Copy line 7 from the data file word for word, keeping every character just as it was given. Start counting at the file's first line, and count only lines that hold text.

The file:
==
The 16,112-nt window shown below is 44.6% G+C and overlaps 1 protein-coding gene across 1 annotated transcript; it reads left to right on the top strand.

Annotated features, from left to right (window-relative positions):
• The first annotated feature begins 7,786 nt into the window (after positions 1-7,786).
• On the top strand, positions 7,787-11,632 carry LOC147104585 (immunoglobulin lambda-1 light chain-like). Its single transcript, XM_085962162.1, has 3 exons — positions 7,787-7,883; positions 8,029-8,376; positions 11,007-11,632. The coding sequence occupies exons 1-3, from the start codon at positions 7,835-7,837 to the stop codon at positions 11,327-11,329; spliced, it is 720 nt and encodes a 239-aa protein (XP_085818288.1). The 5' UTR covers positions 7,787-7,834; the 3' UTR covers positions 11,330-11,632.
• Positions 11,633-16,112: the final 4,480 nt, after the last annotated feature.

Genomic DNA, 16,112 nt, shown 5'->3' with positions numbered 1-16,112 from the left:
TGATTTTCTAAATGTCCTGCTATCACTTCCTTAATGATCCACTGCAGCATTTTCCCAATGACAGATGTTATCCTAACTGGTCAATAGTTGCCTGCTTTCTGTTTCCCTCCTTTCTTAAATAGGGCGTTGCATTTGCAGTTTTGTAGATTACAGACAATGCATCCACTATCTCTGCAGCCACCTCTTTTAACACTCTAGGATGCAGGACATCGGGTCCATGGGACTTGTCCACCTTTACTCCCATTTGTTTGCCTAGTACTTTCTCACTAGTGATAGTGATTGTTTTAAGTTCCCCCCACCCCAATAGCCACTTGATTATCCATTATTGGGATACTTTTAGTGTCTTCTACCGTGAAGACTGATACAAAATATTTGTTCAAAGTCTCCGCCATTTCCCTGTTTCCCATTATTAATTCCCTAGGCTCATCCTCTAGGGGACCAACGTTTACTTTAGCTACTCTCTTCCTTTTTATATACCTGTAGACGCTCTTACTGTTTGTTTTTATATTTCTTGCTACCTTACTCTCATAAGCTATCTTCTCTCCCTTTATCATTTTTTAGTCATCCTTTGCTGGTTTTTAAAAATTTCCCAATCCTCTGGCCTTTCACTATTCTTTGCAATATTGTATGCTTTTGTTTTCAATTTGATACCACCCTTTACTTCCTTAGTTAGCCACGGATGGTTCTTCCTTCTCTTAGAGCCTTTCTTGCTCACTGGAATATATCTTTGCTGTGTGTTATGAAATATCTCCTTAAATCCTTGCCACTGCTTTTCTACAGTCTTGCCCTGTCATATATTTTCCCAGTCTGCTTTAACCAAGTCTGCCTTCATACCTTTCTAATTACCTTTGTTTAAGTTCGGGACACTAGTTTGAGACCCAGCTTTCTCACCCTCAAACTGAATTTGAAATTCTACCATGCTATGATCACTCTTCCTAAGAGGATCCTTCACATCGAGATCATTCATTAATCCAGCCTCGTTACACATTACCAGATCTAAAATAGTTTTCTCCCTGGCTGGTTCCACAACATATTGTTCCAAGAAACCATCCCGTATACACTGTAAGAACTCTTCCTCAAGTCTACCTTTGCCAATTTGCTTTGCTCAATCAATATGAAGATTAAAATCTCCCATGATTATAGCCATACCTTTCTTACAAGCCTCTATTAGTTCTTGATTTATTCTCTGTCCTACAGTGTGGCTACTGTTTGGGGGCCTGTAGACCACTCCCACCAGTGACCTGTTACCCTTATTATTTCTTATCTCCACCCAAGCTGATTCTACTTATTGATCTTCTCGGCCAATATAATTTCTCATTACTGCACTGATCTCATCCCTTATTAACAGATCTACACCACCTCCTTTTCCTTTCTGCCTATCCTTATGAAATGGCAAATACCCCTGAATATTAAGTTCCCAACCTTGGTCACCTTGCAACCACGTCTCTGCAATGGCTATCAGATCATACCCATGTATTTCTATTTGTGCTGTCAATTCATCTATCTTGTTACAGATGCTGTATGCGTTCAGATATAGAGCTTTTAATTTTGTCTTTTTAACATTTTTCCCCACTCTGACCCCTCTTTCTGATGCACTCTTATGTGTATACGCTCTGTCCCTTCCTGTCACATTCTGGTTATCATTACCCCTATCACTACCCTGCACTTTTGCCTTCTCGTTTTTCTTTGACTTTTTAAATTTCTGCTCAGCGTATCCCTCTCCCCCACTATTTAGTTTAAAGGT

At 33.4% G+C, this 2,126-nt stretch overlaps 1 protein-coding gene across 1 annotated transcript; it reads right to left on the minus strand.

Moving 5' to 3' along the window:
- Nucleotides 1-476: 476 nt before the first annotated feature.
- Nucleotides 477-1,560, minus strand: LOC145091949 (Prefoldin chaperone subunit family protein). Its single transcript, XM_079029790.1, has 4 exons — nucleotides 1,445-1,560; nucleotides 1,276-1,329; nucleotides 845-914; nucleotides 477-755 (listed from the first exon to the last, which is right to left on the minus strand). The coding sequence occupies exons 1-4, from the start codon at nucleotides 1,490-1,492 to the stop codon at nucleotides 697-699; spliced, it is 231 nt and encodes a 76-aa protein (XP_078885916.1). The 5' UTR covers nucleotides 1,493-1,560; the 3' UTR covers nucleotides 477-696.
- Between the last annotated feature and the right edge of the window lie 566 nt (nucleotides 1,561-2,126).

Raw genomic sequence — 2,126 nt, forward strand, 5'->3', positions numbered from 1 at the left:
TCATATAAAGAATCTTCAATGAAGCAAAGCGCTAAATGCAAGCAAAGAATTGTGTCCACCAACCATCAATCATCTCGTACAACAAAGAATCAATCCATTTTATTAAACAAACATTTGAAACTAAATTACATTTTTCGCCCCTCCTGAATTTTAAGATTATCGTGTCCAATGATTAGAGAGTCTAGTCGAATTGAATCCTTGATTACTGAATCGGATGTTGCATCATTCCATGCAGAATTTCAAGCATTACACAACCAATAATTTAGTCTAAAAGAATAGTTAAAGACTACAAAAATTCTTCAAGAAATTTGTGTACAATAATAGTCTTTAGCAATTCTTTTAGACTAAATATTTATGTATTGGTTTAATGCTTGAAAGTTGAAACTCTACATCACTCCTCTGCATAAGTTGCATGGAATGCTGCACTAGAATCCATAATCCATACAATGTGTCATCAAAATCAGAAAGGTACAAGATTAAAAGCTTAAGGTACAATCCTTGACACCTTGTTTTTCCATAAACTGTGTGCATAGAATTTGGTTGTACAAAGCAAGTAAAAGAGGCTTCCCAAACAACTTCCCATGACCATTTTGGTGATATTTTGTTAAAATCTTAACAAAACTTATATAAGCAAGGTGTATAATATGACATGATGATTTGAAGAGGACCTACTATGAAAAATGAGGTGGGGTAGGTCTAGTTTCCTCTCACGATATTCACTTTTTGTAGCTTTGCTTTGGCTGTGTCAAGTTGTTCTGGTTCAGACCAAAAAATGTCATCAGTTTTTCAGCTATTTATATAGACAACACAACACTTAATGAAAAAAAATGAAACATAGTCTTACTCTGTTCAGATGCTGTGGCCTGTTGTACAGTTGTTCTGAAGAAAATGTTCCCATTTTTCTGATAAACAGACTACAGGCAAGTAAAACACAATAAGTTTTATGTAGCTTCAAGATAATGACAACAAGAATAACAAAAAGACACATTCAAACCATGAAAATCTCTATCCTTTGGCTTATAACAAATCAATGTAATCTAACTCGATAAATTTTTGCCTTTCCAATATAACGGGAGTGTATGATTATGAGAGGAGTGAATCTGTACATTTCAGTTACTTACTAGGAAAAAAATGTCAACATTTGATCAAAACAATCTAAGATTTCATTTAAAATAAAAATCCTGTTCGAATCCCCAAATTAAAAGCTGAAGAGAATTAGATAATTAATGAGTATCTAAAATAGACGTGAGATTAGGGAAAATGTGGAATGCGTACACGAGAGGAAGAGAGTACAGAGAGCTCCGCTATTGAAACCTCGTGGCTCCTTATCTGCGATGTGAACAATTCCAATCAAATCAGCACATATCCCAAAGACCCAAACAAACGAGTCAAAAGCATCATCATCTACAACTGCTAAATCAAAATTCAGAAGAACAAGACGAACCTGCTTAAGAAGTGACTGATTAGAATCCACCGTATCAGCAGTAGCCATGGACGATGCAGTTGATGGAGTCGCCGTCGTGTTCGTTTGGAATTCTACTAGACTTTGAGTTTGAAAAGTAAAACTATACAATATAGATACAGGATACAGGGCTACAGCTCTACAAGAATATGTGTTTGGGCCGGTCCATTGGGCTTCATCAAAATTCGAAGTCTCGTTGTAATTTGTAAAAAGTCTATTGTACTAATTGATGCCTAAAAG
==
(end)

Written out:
TGATTTTCTAAATGTCCTGCTATCACTTCCTTAATGATCCACTGCAGCATTTTCCCAATGACAGATGTTATCCTAACTGGTCAATAGTTGCCTGCTTTCTGTTTCCCTCCTTTCTTAAATAGGGCGTTGCATTTGCAGTTTTGTAGATTACAGACAATGCATCCACTATCTCTGCAGCCACCTCTTTTAACACTCTAGGATGCAGGACATCGGGTCCATGGGACTTGTCCACCTTTACTCCCATTTGTTTGCCTAGTACTTTCTCACTAGTGATAGTGATTGTTTTAAGTTCCCCCCACCCCAATAGCCACTTGATTATCCATTATTGGGATACTTTTAGTGTCTTCTACCGTGAAGACTGATACAAAATATTTGTTCAAAGTCTCCGCCATTTCCCTGTTTCCCATTATTAATTCCCTAGGCTCATCCTCTAGGGGACCAACGTTTACTTTAGCTACTCTCTTCCTTTTTATATACCTGTAGACGCTCTTACTGTTTGTTTTTATATTTCTTGCTACCTTACTCTCATAAGCTATCTTCTCTCCCTTTATCATTTTTTAGTCATCCTTTGCTGGTTTTTAAAAATTTCCCAATCCTCTGGCCTTTCACTATTCTTTGCAATATTGTATGCTTTTGTTTTCAATTTGATACCACCCTTTACTTCCTTAGTTAGCCACGGATGGTTCTTCCTTCTCTTAGAGCCTTTCTTGCTCACTGGAATATATCTTTGCTGTGTGTTATGAAATATCTCCTTAAATCCTTGCCACTGCTTTTCTACAGTCTTGCCCTGTCATATATTTTCCCAGTCTGCTTTAACCAAGTCTGCCTTCATACCTTTCTAATTACCTTTGTTTAAGTTCGGGACACTAGTTTGAGACCCAGCTTTCTCACCCTCAAACTGAATTTGAAATTCTACCATGCTATGATCACTCTTCCTAAGAGGATCCTTCACATCGAGATCATTCATTAATCCAGCCTCGTTACACATTACCAGATCTAAAATAGTTTTCTCCCTGGCTGGTTCCACAACATATTGTTCCAAGAAACCATCCCGTATACACTGTAAGAACTCTTCCTCAAGTCTACCTTTGCCAATTTGCTTTGCTCAATCAATATGAAGATTAAAATCTCCCATGATTATAGCCATACCTTTCTTACAAGCCTCTATTAGTTCTTGATTTATTCTCTGTCCTACAGTGTGGCTACTGTTTGGGGGCCTGTAGACCACTCCCACCAGTGACCTGTTACCCTTATTATTTCTTATCTCCACCCAAGCTGATTCTACTTATTGATCTTCTCGGCCAATATAATTTCTCATTACTGCACTGATCTCATCCCTTATTAACAGATCTACACCACCTCCTTTTCCTTTCTGCCTATCCTTATGAAATGGCAAATACCCCTGAATATTAAGTTCCCAACCTTGGTCACCTTGCAACCACGTCTCTGCAATGGCTATCAGATCATACCCATGTATTTCTATTTGTGCTGTCAATTCATCTATCTTGTTACAGATGCTGTATGCGTTCAGATATAGAGCTTTTAATTTTGTCTTTTTAACATTTTTCCCCACTCTGACCCCTCTTTCTGATGCACTCTTATGTGTATACGCTCTGTCCCTTCCTGTCACATTCTGGTTATCATTACCCCTATCACTACCCTGCACTTTTGCCTTCTCGTTTTTCTTTGACTTTTTAAATTTCTGCTCAGCGTATCCCTCTCCCCCACTATTTAGTTTAAAGGT